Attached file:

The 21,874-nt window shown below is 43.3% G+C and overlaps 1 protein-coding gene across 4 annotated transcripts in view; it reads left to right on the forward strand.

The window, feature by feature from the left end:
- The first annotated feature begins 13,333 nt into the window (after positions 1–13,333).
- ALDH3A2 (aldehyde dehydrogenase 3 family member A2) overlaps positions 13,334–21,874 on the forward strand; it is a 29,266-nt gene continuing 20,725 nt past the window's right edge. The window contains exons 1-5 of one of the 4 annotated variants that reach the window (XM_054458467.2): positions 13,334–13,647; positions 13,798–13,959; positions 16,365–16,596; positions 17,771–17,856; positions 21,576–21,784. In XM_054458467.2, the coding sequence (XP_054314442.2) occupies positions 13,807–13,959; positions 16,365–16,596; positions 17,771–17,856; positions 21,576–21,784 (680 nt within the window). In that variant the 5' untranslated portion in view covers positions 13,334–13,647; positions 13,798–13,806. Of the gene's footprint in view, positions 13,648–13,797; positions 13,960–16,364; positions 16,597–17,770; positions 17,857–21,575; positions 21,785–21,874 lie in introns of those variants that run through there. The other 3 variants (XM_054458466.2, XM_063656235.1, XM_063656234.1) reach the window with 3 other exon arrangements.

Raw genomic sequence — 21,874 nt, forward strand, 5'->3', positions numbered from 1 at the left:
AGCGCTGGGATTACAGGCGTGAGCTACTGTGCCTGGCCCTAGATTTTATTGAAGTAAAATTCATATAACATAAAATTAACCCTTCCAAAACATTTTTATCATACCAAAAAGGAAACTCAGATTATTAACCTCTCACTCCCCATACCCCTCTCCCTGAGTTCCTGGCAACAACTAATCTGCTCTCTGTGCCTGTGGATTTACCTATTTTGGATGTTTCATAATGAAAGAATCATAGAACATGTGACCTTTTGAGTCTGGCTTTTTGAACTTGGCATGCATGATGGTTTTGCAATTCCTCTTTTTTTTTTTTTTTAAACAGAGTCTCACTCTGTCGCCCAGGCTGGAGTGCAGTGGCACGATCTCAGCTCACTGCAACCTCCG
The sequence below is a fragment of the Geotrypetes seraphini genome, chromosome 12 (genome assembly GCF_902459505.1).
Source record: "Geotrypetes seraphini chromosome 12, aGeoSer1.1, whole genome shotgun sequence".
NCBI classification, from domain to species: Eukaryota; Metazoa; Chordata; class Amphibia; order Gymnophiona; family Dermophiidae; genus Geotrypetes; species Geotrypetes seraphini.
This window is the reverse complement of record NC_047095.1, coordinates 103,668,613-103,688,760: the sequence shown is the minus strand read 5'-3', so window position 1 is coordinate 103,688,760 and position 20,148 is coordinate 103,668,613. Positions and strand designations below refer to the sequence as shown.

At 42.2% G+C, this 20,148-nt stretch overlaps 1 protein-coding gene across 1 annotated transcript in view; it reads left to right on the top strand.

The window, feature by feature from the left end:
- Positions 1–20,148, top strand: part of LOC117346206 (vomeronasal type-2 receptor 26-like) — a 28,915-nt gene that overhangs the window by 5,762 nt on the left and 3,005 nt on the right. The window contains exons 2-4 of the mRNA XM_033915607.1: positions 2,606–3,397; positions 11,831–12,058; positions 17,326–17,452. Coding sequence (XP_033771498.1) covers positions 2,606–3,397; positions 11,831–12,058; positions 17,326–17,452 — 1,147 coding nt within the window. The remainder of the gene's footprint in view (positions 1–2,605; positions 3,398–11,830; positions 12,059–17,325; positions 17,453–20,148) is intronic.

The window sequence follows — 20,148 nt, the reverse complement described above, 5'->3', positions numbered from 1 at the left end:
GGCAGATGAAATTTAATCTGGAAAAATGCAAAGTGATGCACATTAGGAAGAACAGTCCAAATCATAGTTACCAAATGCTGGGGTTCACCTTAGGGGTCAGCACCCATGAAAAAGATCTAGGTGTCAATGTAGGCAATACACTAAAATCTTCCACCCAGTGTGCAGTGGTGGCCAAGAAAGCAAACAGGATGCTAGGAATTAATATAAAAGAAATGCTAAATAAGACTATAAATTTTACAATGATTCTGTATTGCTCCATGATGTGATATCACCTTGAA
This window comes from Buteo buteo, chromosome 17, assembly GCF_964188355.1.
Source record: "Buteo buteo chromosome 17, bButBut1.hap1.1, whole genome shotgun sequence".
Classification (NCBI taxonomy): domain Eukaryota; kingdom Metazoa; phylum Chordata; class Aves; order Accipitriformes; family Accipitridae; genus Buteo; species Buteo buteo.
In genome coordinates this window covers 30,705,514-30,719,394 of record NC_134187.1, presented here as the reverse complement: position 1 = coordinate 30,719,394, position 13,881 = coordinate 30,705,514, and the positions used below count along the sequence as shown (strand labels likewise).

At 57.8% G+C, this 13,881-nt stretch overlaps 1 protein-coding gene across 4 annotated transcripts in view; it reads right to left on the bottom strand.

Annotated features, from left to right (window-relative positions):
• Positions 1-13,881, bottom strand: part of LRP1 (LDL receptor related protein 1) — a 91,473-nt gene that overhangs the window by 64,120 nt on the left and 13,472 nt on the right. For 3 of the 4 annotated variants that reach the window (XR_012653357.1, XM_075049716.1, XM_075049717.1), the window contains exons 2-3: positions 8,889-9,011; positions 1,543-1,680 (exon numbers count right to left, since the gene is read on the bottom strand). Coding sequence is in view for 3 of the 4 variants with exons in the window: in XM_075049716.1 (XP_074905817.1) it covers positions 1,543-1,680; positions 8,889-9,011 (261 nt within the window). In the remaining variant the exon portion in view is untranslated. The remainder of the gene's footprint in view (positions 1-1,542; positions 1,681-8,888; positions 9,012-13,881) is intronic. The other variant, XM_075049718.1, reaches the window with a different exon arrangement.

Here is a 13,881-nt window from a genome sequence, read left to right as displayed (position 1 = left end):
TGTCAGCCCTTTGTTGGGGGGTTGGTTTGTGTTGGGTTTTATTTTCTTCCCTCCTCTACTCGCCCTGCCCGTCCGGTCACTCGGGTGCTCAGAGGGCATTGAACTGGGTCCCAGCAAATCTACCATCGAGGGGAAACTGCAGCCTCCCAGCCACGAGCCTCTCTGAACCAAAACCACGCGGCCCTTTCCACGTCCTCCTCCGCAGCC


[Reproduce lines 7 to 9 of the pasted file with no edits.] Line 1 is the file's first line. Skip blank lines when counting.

The sequence below is a fragment of the Geotrypetes seraphini genome, chromosome 12 (genome assembly GCF_902459505.1).
Source record: "Geotrypetes seraphini chromosome 12, aGeoSer1.1, whole genome shotgun sequence".
NCBI classification, from domain to species: Eukaryota; Metazoa; Chordata; class Amphibia; order Gymnophiona; family Dermophiidae; genus Geotrypetes; species Geotrypetes seraphini.